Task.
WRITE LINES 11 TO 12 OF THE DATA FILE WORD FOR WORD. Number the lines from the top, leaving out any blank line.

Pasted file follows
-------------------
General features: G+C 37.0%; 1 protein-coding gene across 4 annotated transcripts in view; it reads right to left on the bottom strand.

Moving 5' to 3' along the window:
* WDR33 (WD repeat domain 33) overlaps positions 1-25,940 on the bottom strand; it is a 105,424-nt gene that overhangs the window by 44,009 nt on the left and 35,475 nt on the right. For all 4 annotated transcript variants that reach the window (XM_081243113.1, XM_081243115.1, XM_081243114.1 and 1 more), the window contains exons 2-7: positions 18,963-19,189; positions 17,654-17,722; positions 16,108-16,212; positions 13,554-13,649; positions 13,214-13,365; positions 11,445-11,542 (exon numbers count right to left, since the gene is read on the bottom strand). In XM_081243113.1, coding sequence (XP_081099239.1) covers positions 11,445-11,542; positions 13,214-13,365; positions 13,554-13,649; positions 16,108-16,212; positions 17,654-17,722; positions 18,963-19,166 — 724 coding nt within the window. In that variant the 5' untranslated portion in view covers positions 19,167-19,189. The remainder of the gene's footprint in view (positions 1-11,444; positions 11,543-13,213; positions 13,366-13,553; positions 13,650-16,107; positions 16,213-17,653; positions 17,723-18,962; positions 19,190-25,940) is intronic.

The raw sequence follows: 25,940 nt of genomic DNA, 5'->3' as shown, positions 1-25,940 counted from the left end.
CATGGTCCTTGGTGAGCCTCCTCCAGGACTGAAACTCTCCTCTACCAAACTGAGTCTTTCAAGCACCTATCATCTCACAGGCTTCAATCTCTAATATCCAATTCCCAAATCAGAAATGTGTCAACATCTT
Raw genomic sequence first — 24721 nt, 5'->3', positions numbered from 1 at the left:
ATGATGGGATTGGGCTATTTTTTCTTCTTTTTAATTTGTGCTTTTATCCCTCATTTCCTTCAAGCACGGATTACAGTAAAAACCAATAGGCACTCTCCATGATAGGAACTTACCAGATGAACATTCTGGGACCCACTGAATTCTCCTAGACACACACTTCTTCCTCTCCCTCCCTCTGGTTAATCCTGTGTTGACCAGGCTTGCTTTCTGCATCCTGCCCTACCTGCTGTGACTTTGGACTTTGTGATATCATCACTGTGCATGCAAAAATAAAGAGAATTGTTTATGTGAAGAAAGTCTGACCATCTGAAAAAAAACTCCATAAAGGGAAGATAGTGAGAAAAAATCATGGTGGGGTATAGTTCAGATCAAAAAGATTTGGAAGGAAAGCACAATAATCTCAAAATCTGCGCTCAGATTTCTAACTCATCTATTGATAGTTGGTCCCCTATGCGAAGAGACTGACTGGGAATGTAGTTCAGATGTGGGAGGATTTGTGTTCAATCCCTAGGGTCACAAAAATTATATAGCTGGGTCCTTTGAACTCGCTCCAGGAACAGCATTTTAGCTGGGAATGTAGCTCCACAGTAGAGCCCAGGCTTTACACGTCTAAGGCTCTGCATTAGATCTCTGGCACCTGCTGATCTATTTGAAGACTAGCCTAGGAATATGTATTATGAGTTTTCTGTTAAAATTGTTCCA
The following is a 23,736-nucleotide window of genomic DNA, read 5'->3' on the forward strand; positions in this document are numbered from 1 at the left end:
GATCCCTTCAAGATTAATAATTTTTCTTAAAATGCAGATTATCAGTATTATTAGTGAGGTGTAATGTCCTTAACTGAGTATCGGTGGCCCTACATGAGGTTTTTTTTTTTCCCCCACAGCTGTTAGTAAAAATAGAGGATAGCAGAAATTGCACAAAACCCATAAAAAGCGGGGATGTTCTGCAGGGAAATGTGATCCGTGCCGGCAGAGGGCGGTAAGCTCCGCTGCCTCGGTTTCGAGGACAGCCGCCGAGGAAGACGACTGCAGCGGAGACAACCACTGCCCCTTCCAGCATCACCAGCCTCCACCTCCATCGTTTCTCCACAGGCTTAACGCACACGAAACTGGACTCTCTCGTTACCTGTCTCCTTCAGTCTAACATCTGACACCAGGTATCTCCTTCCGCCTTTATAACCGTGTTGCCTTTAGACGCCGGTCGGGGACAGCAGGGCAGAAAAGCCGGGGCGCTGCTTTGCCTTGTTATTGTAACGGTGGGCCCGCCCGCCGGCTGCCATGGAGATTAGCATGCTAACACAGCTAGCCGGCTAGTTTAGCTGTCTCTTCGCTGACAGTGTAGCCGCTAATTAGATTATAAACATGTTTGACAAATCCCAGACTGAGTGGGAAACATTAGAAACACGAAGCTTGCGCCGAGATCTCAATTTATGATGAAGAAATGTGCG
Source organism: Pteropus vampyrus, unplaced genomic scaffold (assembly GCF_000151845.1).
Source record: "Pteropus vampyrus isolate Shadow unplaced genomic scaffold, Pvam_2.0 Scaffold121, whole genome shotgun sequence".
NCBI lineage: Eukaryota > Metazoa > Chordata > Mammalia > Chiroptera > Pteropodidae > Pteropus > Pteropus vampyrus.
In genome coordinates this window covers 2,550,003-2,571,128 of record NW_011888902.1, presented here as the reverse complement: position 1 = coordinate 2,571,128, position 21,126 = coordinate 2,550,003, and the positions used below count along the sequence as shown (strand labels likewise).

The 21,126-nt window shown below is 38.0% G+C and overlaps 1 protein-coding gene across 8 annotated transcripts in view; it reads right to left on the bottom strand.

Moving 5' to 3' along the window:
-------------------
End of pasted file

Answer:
Source record: "Pteropus vampyrus isolate Shadow unplaced genomic scaffold, Pvam_2.0 Scaffold121, whole genome shotgun sequence".
NCBI lineage: Eukaryota > Metazoa > Chordata > Mammalia > Chiroptera > Pteropodidae > Pteropus > Pteropus vampyrus.